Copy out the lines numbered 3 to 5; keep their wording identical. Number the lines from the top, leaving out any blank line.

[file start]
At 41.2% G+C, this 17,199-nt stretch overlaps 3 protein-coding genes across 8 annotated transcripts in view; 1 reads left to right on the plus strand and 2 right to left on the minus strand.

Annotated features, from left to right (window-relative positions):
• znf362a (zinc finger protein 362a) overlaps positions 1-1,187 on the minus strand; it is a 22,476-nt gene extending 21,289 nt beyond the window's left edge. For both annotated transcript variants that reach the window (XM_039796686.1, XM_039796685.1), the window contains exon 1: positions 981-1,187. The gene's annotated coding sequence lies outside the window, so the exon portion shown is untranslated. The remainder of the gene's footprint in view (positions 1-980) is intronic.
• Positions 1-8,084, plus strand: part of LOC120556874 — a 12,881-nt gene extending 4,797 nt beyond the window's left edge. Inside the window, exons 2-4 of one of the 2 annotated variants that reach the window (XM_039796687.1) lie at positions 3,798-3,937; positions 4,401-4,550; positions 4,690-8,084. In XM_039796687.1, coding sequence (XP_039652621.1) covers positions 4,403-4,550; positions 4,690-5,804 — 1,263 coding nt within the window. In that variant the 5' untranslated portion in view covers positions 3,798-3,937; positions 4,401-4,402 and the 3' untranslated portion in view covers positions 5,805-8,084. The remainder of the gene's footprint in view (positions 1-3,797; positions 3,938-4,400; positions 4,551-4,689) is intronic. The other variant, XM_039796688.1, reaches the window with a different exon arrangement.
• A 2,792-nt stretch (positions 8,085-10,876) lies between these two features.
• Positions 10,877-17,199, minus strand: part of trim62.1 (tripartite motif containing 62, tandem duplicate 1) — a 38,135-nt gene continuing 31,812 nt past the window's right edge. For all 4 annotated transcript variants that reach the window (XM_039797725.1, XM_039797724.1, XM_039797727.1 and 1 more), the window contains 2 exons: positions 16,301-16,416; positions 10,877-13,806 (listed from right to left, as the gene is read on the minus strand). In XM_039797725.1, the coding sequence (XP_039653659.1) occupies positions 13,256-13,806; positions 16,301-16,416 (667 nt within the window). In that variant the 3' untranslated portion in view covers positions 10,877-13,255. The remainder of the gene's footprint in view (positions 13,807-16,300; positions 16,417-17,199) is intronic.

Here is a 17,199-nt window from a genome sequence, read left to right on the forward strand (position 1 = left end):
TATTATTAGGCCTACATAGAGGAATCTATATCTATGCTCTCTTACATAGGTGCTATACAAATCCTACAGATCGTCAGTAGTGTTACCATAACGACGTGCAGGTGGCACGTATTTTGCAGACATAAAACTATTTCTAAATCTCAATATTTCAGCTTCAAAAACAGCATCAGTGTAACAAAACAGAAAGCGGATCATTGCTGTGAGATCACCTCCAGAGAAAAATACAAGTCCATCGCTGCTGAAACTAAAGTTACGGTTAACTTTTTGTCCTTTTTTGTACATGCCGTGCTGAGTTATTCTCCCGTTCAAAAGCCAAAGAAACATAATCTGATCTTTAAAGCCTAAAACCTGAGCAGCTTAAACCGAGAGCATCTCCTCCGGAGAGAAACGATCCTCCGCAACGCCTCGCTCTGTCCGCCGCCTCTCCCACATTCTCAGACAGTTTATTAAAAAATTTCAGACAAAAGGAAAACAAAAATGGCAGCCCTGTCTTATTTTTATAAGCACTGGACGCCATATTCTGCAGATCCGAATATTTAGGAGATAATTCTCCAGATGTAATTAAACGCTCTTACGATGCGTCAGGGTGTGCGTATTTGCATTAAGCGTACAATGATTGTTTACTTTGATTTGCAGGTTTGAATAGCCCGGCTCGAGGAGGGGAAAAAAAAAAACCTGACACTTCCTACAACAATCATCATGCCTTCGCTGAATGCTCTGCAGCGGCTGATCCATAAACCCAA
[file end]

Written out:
• znf362a (zinc finger protein 362a) overlaps positions 1-1,187 on the minus strand; it is a 22,476-nt gene extending 21,289 nt beyond the window's left edge. For both annotated transcript variants that reach the window (XM_039796686.1, XM_039796685.1), the window contains exon 1: positions 981-1,187. The gene's annotated coding sequence lies outside the window, so the exon portion shown is untranslated. The remainder of the gene's footprint in view (positions 1-980) is intronic.
• Positions 1-8,084, plus strand: part of LOC120556874 — a 12,881-nt gene extending 4,797 nt beyond the window's left edge. Inside the window, exons 2-4 of one of the 2 annotated variants that reach the window (XM_039796687.1) lie at positions 3,798-3,937; positions 4,401-4,550; positions 4,690-8,084. In XM_039796687.1, coding sequence (XP_039652621.1) covers positions 4,403-4,550; positions 4,690-5,804 — 1,263 coding nt within the window. In that variant the 5' untranslated portion in view covers positions 3,798-3,937; positions 4,401-4,402 and the 3' untranslated portion in view covers positions 5,805-8,084. The remainder of the gene's footprint in view (positions 1-3,797; positions 3,938-4,400; positions 4,551-4,689) is intronic. The other variant, XM_039796688.1, reaches the window with a different exon arrangement.
• A 2,792-nt stretch (positions 8,085-10,876) lies between these two features.